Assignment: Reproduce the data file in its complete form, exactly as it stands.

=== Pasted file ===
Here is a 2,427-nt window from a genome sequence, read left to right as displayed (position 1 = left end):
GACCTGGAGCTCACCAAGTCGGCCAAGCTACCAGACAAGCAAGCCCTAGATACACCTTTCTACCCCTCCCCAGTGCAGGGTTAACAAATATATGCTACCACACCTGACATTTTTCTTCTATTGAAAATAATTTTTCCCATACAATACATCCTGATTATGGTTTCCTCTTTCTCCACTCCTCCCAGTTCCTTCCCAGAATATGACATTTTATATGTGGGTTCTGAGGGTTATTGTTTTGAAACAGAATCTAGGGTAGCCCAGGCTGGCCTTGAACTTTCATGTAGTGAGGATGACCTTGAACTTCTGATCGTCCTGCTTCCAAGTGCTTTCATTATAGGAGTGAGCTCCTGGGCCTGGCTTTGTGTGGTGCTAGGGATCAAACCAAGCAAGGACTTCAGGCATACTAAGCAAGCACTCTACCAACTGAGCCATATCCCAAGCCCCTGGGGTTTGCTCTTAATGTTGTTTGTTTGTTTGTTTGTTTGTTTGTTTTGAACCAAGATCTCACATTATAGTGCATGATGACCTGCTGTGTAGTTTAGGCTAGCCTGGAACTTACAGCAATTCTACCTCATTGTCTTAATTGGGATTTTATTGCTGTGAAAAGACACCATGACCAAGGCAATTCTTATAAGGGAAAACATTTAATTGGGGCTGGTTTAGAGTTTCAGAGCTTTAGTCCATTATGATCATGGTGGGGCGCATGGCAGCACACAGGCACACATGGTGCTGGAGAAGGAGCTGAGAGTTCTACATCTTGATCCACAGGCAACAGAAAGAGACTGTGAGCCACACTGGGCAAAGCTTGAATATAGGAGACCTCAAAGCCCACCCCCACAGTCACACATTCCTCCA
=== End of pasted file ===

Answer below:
Here is a 2,427-nt window from a genome sequence, read left to right as displayed (position 1 = left end):
GACCTGGAGCTCACCAAGTCGGCCAAGCTACCAGACAAGCAAGCCCTAGATACACCTTTCTACCCCTCCCCAGTGCAGGGTTAACAAATATATGCTACCACACCTGACATTTTTCTTCTATTGAAAATAATTTTTCCCATACAATACATCCTGATTATGGTTTCCTCTTTCTCCACTCCTCCCAGTTCCTTCCCAGAATATGACATTTTATATGTGGGTTCTGAGGGTTATTGTTTTGAAACAGAATCTAGGGTAGCCCAGGCTGGCCTTGAACTTTCATGTAGTGAGGATGACCTTGAACTTCTGATCGTCCTGCTTCCAAGTGCTTTCATTATAGGAGTGAGCTCCTGGGCCTGGCTTTGTGTGGTGCTAGGGATCAAACCAAGCAAGGACTTCAGGCATACTAAGCAAGCACTCTACCAACTGAGCCATATCCCAAGCCCCTGGGGTTTGCTCTTAATGTTGTTTGTTTGTTTGTTTGTTTGTTTGTTTTGAACCAAGATCTCACATTATAGTGCATGATGACCTGCTGTGTAGTTTAGGCTAGCCTGGAACTTACAGCAATTCTACCTCATTGTCTTAATTGGGATTTTATTGCTGTGAAAAGACACCATGACCAAGGCAATTCTTATAAGGGAAAACATTTAATTGGGGCTGGTTTAGAGTTTCAGAGCTTTAGTCCATTATGATCATGGTGGGGCGCATGGCAGCACACAGGCACACATGGTGCTGGAGAAGGAGCTGAGAGTTCTACATCTTGATCCACAGGCAACAGAAAGAGACTGTGAGCCACACTGGGCAAAGCTTGAATATAGGAGACCTCAAAGCCCACCCCCACAGTCACACATTCCTCCA